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J Adv Nurs. 2016 Jan;72(1):6-17. doi: 10.1111/jan.12738. Epub 2015 Jul 27.

A qualitative thematic review: emotional labour in healthcare settings.

Author information

1
School of Social and Community Medicine, University of Bristol, UK.
2
Department of Pharmacy and Pharmacology, University of Bath, UK.

Abstract

AIMS:

To identify the range of emotional labour employed by healthcare professionals in a healthcare setting and implications of this for staff and organisations.

BACKGROUND:

In a healthcare setting, emotional labour is the act or skill involved in the caring role, in recognizing the emotions of others and in managing our own.

DESIGN:

A thematic synthesis of qualitative studies which included emotion work theory in their design, employed qualitative methods and were situated in a healthcare setting. The reporting of the review was informed by the ENTREQ framework.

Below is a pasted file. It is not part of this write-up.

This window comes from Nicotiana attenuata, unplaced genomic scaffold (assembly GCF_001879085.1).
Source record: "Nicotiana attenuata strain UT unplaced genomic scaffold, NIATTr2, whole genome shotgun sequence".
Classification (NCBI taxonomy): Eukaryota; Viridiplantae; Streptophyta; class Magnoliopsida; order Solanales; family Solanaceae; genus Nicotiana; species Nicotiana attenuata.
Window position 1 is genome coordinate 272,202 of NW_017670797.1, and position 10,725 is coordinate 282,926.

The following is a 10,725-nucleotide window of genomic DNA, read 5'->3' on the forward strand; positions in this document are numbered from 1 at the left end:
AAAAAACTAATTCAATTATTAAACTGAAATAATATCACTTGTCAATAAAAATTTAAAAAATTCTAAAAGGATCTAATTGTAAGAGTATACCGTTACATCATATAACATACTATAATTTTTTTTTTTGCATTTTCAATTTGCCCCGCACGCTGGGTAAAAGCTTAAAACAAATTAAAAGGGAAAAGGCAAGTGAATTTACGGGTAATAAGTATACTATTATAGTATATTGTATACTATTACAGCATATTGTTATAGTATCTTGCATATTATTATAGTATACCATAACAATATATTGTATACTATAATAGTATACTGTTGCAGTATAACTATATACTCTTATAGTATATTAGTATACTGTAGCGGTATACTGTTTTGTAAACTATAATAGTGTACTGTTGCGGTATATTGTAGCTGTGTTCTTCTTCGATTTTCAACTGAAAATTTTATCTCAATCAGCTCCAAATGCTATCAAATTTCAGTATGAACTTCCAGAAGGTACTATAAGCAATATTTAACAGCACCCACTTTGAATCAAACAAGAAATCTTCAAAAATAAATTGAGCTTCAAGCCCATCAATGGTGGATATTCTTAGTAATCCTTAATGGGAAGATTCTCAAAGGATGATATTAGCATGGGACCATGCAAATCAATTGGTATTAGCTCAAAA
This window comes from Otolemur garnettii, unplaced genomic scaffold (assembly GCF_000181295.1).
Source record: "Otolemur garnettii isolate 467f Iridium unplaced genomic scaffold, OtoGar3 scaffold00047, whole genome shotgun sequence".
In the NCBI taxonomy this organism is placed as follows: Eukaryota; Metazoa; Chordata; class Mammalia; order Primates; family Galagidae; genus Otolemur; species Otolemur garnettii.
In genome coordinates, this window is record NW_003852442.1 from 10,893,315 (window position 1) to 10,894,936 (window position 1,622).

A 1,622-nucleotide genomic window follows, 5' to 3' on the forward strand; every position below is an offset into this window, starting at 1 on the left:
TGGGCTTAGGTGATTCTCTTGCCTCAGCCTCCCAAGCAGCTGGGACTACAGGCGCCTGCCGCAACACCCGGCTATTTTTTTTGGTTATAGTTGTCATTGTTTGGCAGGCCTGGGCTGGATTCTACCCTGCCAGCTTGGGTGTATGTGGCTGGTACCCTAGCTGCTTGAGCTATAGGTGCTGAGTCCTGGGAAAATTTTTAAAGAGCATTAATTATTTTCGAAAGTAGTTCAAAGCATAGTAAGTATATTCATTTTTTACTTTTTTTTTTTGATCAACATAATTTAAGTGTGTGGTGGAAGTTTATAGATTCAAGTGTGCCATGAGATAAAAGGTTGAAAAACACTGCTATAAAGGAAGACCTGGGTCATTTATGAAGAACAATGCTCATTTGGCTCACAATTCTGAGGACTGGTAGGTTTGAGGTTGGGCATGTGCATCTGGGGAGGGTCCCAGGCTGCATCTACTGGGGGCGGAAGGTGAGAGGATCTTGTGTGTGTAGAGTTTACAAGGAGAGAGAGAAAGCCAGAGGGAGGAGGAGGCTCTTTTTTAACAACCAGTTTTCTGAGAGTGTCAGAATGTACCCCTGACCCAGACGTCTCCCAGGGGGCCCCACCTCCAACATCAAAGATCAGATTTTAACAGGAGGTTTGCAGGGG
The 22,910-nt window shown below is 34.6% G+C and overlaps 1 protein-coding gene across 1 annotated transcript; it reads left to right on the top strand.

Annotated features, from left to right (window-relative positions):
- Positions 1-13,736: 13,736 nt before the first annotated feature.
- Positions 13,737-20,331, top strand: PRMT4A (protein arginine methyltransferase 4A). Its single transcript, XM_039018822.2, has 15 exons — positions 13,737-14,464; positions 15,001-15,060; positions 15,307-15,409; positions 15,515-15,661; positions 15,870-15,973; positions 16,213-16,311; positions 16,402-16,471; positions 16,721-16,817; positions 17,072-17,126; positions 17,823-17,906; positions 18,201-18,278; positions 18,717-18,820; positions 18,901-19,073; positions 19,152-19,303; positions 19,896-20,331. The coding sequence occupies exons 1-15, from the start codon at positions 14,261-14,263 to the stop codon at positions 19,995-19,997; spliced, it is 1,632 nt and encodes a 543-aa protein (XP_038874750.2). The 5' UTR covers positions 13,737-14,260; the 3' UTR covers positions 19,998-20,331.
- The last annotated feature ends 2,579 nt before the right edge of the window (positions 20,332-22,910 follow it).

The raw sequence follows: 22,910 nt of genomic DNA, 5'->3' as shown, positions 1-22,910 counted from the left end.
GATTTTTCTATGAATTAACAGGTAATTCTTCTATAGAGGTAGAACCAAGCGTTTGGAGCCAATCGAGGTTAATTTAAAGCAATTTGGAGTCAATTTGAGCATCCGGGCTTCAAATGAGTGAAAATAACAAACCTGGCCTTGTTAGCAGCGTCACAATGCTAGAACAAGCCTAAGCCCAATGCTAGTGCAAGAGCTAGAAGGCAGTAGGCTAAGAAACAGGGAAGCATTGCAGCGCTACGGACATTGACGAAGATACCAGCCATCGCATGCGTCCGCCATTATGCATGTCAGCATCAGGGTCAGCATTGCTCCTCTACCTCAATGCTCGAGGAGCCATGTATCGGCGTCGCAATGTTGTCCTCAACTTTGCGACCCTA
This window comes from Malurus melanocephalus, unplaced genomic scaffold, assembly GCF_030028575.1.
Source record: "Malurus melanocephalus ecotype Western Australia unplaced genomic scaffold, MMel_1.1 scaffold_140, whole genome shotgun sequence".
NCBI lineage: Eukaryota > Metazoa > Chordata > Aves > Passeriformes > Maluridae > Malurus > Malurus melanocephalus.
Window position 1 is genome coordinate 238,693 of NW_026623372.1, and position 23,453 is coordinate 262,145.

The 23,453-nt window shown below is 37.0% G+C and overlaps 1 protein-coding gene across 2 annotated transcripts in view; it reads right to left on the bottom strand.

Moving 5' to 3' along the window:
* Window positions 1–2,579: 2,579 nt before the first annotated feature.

DATA SOURCES:

6 databases were searched between 1979-2014.

REVIEW METHODS:

Studies were included if they were qualitative, employed emotion work theory and were written in English. Papers were appraised and themes identified. Thirteen papers were included.

RESULTS:

The reviewed studies identified four key themes: (1) The professionalization of emotion and gendered aspects of emotional labour; (2) Intrapersonal aspects of emotional labour - how healthcare workers manage their own emotions in the workplace; (3) Collegial and organisational sources of emotional labour; (4) Support and training needs of professionals

CONCLUSION:

This review identified gendered, personal, organisational, collegial and socio-cultural sources of and barriers to emotional labour in healthcare settings. The review highlights the importance of ensuring emotional labour is recognized and valued, ensuring support and supervision is in place to enable staff to cope with the varied emotional demands of their work.

KEYWORDS:

care assistants; doctors; emotion work; emotional labour; medical students; midwives; nurses; paramedics; qualitative; thematic review

PMID:
26212890
DOI:
10.1111/jan.12738
[Indexed for MEDLINE]

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